Source: New York Life

As employers begin to adapt to new health care mandates and an economic recovery, many are decreasing life insurance policies or removing them entirely. These changes can leave Gen X workers with gaps in coverage often unbeknown to them. It is not uncommon for workers to believe their employer has provided them life insurance coverage, when they really have not. Alternatively, if their employer has provided some level of coverage, it is typically not enough to protect their standard of living.

These reasons contribute to the growth in popularity of voluntary life insurance products among employers and their employees. And, over the past several years, products have become much more attractive. Voluntary policies are budget-friendly and portable, even if policyholders change jobs or retire — a feature many Gen X workers appreciate.

Opportunity strategy

It is incumbent upon you as an insurance producer to do all you can to protect an individual or group of individuals’ way of life, secure their future and provide them with the proper life insurance protection that will see them through rough times. Term life insurance offers the financial stability policyholders and their loved ones can count on.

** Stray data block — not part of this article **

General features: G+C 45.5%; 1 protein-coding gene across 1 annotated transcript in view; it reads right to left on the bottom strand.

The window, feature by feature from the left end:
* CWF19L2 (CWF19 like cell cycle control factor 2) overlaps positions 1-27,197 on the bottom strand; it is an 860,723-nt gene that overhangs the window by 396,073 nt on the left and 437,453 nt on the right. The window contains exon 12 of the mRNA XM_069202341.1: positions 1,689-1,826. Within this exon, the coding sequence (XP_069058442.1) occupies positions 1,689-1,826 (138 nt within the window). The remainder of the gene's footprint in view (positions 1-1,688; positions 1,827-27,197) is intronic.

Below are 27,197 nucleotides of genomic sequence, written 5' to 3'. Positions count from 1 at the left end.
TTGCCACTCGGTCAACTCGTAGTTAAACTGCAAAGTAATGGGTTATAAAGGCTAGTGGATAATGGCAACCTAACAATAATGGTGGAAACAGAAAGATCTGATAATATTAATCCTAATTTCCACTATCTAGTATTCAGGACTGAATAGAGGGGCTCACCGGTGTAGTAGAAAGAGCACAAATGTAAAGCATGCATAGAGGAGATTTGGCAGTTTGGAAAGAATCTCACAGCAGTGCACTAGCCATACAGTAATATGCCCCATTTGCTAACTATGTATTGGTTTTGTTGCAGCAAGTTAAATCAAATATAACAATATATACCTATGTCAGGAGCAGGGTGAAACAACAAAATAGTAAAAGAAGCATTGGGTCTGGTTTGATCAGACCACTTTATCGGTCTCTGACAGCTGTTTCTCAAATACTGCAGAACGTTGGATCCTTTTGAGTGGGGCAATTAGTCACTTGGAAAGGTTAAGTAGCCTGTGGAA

Enacting this protection requires you to educate your clients about the options available. Many consumers purchase life, homeowner and car insurance, but they don’t completely understand the policies’ purpose. This is especially true when it comes to life insurance. Many think it is simply to protect their mortgage, car loan and any current debt, but it is first and foremost used to protect the income their families were anticipating from them.

When consumers don’t understand the value of life insurance, they don’t fully grasp their life insurance needs. And contrary to consumer perception, their life insurance need does not necessarily diminish as they get older. Help your clients understand what a term life policy entails, but reinforce that their needs must be reviewed regularly to make sure their families remain well-protected.